Pharmaceutical companies selling drugs in Alameda County would be required to submit plans for incinerating or safely disposing of unused medication under a plan advanced by county officials this week.
The measure, billed by supporters as the first of its kind in the United States, is designed to force pharmaceutical companies to bear the cost of collecting and safely discarding unused prescription drugs that might otherwise foul waterways or fall into the hands of substance abusers.
Officials in Alameda County gave preliminary approval Tuesday to the measure. Representatives of two biomedical industry groups have criticized the proposal.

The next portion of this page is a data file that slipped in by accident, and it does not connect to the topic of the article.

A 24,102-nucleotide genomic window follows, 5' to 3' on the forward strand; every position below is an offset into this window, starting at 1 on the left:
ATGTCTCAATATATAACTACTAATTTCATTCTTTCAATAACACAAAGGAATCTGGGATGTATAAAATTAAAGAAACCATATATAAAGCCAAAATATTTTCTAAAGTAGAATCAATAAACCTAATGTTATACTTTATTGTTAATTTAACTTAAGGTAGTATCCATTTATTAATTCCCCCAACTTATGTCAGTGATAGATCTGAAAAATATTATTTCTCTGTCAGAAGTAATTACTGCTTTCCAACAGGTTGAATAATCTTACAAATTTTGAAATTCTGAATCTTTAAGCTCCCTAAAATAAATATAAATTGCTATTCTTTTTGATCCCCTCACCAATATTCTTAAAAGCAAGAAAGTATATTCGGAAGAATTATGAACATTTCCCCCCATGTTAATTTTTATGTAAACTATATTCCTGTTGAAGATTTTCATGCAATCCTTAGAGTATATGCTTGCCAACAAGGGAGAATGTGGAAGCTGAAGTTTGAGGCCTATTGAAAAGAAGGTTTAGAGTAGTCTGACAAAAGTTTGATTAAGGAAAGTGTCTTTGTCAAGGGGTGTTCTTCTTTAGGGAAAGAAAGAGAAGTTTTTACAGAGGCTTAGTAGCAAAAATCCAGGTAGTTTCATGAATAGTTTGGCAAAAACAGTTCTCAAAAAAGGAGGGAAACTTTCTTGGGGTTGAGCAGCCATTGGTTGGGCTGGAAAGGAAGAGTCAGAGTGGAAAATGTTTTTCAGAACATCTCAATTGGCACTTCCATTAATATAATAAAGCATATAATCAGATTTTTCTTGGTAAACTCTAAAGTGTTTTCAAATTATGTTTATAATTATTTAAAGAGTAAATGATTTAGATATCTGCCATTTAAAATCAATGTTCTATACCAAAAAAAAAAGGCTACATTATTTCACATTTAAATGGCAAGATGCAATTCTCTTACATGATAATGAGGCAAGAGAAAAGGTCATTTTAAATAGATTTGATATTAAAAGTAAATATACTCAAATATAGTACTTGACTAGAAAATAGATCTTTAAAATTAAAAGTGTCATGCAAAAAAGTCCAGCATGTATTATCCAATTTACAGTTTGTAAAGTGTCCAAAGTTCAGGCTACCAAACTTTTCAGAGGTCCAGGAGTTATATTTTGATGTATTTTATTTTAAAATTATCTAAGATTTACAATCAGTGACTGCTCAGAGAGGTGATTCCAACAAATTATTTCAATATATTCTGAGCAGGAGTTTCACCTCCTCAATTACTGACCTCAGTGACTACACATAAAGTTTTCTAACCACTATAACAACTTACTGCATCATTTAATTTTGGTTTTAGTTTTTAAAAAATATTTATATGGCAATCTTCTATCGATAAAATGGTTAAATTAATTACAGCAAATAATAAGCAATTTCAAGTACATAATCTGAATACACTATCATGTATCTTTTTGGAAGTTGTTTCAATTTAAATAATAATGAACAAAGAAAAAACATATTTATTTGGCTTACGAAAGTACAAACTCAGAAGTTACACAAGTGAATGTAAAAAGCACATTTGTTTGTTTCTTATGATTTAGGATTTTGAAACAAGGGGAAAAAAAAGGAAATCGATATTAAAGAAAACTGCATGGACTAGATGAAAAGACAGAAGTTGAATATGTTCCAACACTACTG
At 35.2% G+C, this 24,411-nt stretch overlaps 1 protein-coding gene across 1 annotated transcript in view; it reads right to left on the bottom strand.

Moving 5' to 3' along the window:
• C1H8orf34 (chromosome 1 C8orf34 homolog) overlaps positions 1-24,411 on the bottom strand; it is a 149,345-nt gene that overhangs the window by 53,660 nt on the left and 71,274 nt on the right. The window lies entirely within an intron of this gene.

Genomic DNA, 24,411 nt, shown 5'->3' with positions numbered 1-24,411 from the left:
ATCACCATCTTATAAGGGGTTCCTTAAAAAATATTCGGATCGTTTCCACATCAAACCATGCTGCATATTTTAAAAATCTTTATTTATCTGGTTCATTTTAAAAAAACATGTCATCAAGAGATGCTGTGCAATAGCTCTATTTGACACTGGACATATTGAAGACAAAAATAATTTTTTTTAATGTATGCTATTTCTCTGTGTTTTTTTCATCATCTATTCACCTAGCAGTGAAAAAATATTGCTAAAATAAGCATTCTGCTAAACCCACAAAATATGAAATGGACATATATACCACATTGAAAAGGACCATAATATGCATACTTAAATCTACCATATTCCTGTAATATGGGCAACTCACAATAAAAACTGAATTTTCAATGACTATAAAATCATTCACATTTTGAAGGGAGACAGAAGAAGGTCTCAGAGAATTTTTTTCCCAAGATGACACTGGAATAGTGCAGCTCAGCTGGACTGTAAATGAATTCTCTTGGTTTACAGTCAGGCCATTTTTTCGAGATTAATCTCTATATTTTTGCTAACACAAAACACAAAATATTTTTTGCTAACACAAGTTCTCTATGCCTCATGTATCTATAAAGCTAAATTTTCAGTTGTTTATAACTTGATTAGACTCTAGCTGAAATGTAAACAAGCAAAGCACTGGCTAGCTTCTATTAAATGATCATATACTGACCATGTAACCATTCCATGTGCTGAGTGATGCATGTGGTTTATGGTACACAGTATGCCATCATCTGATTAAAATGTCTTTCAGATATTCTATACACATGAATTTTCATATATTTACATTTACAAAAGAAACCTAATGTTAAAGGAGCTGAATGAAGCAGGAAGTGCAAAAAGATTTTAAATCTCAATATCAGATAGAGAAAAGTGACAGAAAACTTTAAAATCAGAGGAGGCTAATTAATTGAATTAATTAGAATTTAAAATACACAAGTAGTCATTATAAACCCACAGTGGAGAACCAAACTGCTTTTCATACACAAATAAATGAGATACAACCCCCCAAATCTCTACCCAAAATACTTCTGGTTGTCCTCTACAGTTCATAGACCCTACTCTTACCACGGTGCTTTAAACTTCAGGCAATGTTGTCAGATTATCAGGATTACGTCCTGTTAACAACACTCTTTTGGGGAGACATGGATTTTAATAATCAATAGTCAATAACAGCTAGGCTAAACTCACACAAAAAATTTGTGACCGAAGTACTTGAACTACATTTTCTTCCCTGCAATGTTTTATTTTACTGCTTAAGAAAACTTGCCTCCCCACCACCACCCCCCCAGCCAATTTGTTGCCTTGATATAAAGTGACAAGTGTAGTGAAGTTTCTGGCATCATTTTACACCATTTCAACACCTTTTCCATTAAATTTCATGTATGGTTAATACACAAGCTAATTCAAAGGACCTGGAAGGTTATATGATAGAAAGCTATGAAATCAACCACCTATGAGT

“This could be a model throughout the country,” County Supervisor Nate Miley said of the proposal.
Alameda County currently operates 21 disposal sites where residents can drop off unused or expired medications.
But Bill Pollock, the county’s household hazardous-waste program manager, estimates the county’s 1.5 million residents still have as much as 681 tons of unwanted drugs stockpiled in medicine cabinets.
The proposed ordinance, which requires a second vote set for later this month, would seek to shift the cost and responsibility for the disposal program to drug manufacturers.
Similar regulations have been enacted in Canada, parts of Europe and Australia, supporters said. Failure to comply could result in civil penalties of up to $1,000 a day and misdemeanor criminal charges punishable by jail time for company executives.